Results: Acute isolation was achieved in 99.7% of all pulmonary veins (PVI+PWI = 99.8% vs PVI alone = 99.3%; P = .23) using 6.3 ± 1.4 applications and 17 ± 2 minutes of cryoablation. PWI was achieved using 13.7 ± 3.2 applications and 34 ± 10 minutes of cryoablation. Adjunct radiofrequency ablation was required in 1.8% of patients to complete PVI (4 ± 2 minutes) and in 32.4% to complete PWI (5 ± 2 minutes). PVI+PWI yielded significantly greater posterior wall (77.2% ± 6.4% vs 40.6% ± 4.9%; P < .001) and total left atrial (53.3% ± 4.2% vs 36.3% ± 3.8%; P < .001) isolation. In addition, PVI+PWI was associated with greater AF termination (19.8% vs 8.9%; P = .003) and conversion to atrial flutters (12.2% vs 5.4%; P = .02). Adverse events were similar in both groups, whereas recurrence of AF and all atrial arrhythmias was lower with PVI+PWI at 12 months of follow-up. Moreover, in a Cox regression analysis, PVI+PWI emerged as a significant predictor of freedom from recurrent atrial arrhythmias (hazard ratio: 2.04; 95% confidence interval: 1.15-3.61; P = .015).

Conclusion: PVI+PWI can be achieved safely and effectively using the cryoballoon. This approach appears superior to PVI alone in patients with persAF.
View Article and Find Full Text PDF

Download full-text PDF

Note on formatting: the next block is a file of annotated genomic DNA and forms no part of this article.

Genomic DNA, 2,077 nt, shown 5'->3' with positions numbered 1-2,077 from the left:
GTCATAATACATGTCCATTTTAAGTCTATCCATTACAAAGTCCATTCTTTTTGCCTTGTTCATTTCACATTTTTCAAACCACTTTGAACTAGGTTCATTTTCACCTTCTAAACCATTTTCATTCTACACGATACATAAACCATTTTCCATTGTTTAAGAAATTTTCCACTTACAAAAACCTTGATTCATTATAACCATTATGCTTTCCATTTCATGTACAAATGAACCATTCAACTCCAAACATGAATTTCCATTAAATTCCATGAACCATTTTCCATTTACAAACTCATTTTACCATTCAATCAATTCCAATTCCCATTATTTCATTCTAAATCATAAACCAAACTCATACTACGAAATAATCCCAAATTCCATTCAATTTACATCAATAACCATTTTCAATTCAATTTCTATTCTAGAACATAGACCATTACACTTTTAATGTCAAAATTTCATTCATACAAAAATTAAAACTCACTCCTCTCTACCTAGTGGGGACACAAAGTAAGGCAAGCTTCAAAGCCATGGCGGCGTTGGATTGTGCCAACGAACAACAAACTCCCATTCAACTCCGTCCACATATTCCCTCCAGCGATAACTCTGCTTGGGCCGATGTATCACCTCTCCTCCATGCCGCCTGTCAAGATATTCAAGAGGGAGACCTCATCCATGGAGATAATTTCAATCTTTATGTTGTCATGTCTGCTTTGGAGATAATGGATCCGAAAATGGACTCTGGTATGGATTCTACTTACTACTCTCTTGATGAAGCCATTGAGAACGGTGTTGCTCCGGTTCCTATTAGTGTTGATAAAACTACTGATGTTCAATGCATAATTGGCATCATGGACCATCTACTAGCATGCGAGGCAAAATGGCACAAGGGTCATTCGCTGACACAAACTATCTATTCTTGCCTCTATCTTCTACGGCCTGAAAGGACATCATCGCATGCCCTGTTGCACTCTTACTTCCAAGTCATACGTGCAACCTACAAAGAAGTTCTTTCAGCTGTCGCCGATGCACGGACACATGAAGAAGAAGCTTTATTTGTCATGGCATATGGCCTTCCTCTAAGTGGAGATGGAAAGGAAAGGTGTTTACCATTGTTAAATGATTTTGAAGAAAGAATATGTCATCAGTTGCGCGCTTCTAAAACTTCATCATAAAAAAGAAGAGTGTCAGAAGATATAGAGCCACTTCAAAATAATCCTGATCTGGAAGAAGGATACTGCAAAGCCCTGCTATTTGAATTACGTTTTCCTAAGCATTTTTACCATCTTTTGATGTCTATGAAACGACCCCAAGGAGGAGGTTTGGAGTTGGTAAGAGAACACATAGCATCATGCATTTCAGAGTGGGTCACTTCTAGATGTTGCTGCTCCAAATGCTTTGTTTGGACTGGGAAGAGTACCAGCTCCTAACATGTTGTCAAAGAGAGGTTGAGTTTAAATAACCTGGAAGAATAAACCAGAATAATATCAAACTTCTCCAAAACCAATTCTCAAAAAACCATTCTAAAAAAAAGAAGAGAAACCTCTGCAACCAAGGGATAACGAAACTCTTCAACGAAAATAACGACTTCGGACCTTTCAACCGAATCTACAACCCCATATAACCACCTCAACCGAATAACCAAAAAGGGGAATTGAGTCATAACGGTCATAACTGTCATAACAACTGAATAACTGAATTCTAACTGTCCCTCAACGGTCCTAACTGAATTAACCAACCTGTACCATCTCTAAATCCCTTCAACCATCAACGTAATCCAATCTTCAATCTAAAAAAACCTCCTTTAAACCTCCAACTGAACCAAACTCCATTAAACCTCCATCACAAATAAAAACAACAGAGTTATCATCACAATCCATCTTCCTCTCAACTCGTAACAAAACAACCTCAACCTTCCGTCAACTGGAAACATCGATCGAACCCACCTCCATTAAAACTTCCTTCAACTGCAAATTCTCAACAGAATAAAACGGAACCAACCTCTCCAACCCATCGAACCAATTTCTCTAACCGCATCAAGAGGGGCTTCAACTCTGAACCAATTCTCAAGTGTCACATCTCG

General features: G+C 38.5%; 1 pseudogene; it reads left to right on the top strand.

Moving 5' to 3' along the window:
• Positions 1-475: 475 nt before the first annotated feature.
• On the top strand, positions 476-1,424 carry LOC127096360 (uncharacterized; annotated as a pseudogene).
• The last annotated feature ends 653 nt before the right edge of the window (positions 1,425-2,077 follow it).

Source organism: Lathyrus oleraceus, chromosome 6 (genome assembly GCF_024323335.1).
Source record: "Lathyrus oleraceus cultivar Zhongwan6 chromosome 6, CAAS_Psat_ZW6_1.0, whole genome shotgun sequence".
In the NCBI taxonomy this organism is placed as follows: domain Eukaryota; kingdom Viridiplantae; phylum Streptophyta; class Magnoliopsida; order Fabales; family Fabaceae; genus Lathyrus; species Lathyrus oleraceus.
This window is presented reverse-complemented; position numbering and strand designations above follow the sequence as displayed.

Source
http://dx.doi.org/10.1016/j.hrthm.2018.05.014DOI Listing
August 2018

Three-dimensional electroanatomical mapping to guide transseptal catheterization.

HeartRhythm Case Rep 2018 Jun 4;4(6):219-221. Epub 2018 Apr 4.

Mercy General Hospital and Dignity Health Heart and Vascular Institute, Sacramento, California.

View Article and Find Full Text PDF

Download full-text PDF

Source
http://dx.doi.org/10.1016/j.hrcr.2018.01.001DOI Listing
http://www.ncbi.nlm.nih.gov/pmc/articles/PMC6007799PMC
June 2018

Outcomes of catheter ablation of ventricular tachycardia with mechanical hemodynamic support: An analysis of the Medicare database.

J Cardiovasc Electrophysiol 2017 Nov 1;28(11):1295-1302. Epub 2017 Sep 1.

Division of Cardiology, Section of Electrophysiology, University of Pennsylvania Health System and School of Medicine, Philadelphia, PA, USA.